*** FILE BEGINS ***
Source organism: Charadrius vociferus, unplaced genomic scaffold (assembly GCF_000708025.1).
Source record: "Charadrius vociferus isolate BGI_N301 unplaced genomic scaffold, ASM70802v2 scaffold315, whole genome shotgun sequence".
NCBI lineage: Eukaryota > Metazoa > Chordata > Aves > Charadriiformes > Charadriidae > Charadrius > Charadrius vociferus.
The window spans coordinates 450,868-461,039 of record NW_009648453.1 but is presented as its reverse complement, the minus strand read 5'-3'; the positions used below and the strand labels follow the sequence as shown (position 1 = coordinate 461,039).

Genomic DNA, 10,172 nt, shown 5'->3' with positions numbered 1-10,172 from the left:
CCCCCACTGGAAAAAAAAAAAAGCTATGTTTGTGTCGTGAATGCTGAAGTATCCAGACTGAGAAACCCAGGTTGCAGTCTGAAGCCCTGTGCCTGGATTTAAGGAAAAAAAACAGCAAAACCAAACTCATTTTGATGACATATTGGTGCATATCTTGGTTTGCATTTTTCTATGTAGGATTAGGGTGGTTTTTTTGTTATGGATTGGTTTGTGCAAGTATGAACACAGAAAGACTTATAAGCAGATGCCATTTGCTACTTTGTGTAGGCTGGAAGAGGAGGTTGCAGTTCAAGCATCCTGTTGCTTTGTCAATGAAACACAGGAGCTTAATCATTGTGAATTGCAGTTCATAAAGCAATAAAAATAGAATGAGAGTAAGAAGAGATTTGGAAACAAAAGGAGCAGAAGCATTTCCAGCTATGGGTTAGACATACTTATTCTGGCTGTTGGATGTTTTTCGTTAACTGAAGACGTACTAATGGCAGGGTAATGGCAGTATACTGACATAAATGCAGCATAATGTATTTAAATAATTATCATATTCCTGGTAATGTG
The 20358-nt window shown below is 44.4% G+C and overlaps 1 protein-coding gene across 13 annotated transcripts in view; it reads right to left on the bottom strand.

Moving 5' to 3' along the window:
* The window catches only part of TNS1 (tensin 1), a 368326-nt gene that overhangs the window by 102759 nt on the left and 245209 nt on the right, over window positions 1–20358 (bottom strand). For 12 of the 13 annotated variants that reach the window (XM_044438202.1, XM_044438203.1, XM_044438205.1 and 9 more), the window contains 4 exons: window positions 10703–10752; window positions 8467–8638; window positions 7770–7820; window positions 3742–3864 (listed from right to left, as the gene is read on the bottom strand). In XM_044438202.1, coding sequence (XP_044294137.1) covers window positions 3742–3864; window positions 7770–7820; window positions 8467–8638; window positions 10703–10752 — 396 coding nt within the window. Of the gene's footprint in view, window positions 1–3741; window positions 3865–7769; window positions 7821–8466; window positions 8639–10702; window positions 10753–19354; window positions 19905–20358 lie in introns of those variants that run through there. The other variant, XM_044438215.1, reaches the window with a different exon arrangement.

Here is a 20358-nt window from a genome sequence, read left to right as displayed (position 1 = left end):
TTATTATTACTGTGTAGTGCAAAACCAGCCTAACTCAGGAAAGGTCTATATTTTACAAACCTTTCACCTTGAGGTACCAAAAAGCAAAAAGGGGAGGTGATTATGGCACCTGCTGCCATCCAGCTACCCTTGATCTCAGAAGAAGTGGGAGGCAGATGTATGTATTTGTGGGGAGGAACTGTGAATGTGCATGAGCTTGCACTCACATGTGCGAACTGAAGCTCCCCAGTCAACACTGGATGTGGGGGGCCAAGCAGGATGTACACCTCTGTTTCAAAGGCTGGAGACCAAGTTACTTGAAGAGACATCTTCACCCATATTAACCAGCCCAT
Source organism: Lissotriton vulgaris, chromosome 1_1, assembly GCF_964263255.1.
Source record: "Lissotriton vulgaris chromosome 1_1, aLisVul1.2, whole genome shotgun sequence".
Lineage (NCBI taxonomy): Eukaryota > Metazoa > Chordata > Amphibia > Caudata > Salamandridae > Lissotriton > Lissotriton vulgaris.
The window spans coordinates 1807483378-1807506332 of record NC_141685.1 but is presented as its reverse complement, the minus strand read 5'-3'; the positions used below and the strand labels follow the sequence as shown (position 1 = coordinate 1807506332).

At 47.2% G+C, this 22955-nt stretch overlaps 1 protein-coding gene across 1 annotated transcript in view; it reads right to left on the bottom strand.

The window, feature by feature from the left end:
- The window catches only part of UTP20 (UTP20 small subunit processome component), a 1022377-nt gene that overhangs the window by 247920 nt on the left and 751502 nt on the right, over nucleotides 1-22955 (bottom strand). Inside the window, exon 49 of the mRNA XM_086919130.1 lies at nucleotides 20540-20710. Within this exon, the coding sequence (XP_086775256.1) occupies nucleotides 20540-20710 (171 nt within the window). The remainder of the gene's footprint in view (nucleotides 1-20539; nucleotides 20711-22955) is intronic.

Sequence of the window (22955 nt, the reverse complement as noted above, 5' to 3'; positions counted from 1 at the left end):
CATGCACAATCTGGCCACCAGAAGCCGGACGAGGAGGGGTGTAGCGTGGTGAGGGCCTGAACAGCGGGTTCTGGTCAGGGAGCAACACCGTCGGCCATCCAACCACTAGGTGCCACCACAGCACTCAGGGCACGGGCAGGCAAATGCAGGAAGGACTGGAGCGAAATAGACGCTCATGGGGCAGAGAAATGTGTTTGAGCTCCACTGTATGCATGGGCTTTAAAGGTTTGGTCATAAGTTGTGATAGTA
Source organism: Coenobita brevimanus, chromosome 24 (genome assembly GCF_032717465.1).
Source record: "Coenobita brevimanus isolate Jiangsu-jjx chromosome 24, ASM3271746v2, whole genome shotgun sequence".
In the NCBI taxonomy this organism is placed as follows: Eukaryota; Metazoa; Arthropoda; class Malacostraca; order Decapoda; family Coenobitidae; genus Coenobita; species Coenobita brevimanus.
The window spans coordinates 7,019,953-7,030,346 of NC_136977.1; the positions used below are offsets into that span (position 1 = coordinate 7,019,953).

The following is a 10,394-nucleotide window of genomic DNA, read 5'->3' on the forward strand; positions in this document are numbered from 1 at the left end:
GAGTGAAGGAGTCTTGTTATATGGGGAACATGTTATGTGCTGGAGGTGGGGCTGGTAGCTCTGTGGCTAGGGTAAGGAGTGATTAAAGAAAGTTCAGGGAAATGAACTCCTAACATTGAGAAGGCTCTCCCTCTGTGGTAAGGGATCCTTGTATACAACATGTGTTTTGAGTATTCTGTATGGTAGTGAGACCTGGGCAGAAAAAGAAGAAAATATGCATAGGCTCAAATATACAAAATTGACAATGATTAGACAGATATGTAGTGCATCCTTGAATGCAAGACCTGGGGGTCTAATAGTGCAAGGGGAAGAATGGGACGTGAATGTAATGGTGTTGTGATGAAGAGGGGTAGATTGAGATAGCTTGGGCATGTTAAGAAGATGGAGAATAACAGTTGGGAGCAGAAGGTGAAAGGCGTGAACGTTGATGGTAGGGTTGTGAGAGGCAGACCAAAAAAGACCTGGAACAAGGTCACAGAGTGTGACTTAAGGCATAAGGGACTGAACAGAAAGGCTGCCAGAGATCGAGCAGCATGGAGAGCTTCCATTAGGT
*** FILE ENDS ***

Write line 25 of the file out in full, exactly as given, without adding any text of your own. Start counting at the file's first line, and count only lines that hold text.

The following is a 10,394-nucleotide window of genomic DNA, read 5'->3' on the forward strand; positions in this document are numbered from 1 at the left end: